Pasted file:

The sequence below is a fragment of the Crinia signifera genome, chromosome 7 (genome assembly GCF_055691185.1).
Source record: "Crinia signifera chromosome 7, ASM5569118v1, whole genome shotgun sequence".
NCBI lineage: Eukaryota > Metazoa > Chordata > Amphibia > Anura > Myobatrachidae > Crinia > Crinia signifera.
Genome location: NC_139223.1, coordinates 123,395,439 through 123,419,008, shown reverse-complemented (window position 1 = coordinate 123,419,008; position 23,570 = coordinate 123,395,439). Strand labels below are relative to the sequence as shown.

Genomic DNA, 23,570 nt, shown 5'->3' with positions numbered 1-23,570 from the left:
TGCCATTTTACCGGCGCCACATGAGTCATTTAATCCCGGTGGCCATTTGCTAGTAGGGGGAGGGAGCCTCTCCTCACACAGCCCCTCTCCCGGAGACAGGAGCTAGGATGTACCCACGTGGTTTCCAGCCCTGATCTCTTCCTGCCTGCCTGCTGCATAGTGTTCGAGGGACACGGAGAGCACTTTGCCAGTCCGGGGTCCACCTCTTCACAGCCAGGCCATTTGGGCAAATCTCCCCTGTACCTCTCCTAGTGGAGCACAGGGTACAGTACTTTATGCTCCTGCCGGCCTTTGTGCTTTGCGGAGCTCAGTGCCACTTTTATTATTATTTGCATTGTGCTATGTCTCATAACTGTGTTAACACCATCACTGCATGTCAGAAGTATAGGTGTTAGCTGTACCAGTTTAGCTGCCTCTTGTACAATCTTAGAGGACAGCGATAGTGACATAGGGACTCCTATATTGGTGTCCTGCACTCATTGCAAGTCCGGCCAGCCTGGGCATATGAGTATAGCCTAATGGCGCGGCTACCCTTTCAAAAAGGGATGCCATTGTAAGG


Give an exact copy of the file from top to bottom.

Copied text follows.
The sequence below is a fragment of the Crinia signifera genome, chromosome 7 (genome assembly GCF_055691185.1).
Source record: "Crinia signifera chromosome 7, ASM5569118v1, whole genome shotgun sequence".
NCBI lineage: Eukaryota > Metazoa > Chordata > Amphibia > Anura > Myobatrachidae > Crinia > Crinia signifera.
Genome location: NC_139223.1, coordinates 123,395,439 through 123,419,008, shown reverse-complemented (window position 1 = coordinate 123,419,008; position 23,570 = coordinate 123,395,439). Strand labels below are relative to the sequence as shown.

Genomic DNA, 23,570 nt, shown 5'->3' with positions numbered 1-23,570 from the left:
TGCCATTTTACCGGCGCCACATGAGTCATTTAATCCCGGTGGCCATTTGCTAGTAGGGGGAGGGAGCCTCTCCTCACACAGCCCCTCTCCCGGAGACAGGAGCTAGGATGTACCCACGTGGTTTCCAGCCCTGATCTCTTCCTGCCTGCCTGCTGCATAGTGTTCGAGGGACACGGAGAGCACTTTGCCAGTCCGGGGTCCACCTCTTCACAGCCAGGCCATTTGGGCAAATCTCCCCTGTACCTCTCCTAGTGGAGCACAGGGTACAGTACTTTATGCTCCTGCCGGCCTTTGTGCTTTGCGGAGCTCAGTGCCACTTTTATTATTATTTGCATTGTGCTATGTCTCATAACTGTGTTAACACCATCACTGCATGTCAGAAGTATAGGTGTTAGCTGTACCAGTTTAGCTGCCTCTTGTACAATCTTAGAGGACAGCGATAGTGACATAGGGACTCCTATATTGGTGTCCTGCACTCATTGCAAGTCCGGCCAGCCTGGGCATATGAGTATAGCCTAATGGCGCGGCTACCCTTTCAAAAAGGGATGCCATTGTAAGG